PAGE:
This, in turn, allows for a much more flexible and agile relationship with their advisors. The same, broadly speaking, is true for providers. Being able to instantly compare how much different providers charge in fees, for example, can go a long way to ensuring that you’re getting the most out of your retirement investment products. 

Some might see this enhanced access to information as a reason to take a DIY approach. If they’re prepared to take the risk, there’s nothing wrong with that. For those that aren’t, however, advisors and intermediaries still hold immense value in the wealthtech era, especially when it comes to reining in their clients’ most extreme impulses. 

Improved products 

Technology has also helped improve the products that providers can offer. Artificial Intelligence (AI), for example, means that retirement product providers can pick up market signals far quicker than they’d be able to manually. 

It’s additionally allowed them to offer products that are much more appealing to their customers. Easy-to-use retirement calculators, for example, can be much more accessible than trying to follow an advisor’s calculations in person. Similarly, comparison tools can make it easier for someone to tell whether they’re getting the best possible returns from their current provider or should consider switching. 

Technology has also made it easier for the providers of retirement investment products to operate more efficiently. These efficiencies, in turn, will lead to a reduction in costs for managers. That should, in turn, lead to these cost savings being passed on to individuals as they invest. Another advantage provided by these efficiencies is that they have the potential to simplify the landscape, meaning fewer products, but which better serve individuals’ investment needs.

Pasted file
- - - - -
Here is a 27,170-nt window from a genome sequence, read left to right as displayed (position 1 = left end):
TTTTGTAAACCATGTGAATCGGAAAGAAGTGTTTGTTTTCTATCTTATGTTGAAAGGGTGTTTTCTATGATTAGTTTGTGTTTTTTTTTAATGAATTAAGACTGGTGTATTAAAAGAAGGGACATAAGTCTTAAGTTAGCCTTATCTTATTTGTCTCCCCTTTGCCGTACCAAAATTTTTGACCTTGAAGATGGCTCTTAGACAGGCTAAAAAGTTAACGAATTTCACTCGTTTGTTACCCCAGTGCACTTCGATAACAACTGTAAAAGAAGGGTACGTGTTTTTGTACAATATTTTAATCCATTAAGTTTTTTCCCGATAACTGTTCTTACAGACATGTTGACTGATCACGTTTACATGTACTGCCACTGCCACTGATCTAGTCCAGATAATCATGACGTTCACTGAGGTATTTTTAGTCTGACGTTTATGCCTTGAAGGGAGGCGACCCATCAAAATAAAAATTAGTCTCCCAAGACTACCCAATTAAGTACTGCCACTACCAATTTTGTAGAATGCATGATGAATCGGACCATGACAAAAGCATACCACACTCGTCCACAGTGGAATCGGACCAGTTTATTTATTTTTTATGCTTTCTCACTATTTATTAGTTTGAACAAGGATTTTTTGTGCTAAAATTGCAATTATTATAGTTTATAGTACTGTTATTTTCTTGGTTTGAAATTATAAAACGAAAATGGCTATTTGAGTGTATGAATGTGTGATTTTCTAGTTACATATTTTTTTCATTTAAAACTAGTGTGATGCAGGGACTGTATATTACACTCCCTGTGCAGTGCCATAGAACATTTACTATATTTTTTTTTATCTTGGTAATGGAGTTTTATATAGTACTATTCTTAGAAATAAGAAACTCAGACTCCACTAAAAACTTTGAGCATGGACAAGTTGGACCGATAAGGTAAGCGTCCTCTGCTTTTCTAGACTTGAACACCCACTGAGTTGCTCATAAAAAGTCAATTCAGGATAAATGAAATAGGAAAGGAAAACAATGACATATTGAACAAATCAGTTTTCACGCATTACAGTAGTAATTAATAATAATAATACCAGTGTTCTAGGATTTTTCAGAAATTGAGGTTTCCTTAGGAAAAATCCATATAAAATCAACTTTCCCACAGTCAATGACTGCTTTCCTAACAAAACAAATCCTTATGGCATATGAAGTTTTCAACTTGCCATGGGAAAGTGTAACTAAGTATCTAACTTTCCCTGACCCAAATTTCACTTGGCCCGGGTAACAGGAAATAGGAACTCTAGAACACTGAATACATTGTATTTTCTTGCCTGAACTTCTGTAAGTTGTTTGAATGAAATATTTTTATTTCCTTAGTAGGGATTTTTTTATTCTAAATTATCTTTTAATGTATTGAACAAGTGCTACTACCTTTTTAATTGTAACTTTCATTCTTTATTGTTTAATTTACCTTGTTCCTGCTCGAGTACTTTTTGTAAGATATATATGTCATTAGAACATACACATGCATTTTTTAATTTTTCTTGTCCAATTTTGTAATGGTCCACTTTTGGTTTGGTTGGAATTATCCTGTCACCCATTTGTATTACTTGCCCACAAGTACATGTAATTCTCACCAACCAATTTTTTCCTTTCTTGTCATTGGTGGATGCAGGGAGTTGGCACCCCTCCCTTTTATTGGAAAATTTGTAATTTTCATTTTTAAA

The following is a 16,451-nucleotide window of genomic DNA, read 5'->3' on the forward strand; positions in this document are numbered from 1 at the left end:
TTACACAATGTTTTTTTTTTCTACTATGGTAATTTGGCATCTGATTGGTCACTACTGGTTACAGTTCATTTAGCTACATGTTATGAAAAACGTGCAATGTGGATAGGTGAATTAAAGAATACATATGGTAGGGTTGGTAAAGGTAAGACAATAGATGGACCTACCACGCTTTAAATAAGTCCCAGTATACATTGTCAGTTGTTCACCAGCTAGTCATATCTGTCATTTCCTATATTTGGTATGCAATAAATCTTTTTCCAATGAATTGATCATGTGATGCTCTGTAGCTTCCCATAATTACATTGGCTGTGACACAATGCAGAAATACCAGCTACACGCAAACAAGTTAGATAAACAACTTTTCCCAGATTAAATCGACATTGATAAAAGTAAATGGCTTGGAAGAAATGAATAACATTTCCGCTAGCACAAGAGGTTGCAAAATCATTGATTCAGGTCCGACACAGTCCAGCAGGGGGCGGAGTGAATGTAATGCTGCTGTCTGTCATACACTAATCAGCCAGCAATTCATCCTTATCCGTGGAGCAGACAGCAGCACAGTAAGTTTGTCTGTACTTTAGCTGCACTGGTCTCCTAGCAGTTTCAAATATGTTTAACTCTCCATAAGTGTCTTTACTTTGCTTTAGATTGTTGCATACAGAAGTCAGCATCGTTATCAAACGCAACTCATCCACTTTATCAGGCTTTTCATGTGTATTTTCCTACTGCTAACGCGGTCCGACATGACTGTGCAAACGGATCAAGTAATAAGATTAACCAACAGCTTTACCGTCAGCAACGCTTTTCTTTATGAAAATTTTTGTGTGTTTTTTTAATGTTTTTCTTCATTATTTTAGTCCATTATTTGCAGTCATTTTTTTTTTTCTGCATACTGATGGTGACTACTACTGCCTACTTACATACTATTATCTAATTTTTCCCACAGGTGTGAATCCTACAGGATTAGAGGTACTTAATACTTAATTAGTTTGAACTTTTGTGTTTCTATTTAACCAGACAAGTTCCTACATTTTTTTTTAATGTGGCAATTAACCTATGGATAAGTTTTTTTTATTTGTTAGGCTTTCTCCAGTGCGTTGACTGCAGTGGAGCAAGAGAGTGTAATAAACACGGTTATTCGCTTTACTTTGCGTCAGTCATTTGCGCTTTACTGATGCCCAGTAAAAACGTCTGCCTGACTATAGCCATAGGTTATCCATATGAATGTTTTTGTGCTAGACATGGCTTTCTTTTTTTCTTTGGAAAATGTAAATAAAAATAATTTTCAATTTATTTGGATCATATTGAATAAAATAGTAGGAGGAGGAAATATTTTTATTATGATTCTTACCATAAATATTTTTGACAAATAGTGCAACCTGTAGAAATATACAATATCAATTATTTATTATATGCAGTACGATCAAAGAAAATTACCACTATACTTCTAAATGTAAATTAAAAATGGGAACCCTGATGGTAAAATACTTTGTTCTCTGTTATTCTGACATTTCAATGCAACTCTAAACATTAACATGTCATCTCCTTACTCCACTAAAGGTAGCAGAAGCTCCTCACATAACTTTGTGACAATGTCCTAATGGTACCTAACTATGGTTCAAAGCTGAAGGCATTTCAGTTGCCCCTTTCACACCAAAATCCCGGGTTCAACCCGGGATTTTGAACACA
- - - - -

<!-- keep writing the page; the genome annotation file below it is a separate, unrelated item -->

Wealthtech trends point to a brighter South African retirement future 

The enhancements that wealthtech brings to individuals and providers alike are undoubtedly making investing easier and more convenient, both of which are critical in today’s customer-centric environment. As it continues to evolve, it will only become more powerful and useful. Robo and quant advisors will become more common as AI and machine learning become more sophisticated while trends such as micro-investing (investing small amounts or buying fractional shares)  and social investing will help make the investment space more personal and tangible. It should also allow for easier access to private markets such as private equity and credit. Those could all prove vital in improving the retirement investment landscape in particular. 

While it may be difficult to imagine now, given the widespread economic uncertainty at home and abroad, I believe that continuing advances like the ones outlined above will fundamentally alter the South African retirement picture. 

We are, after all, at the very earliest stages of wealthtech’s evolution. As it continues to evolve and develop, its ability to democratise investment and wealth creation will only grow too. There are many millions of South Africans who stand to benefit from these advances which, if utilised effectively, could dramatically change their lives and retirement prospects for the better.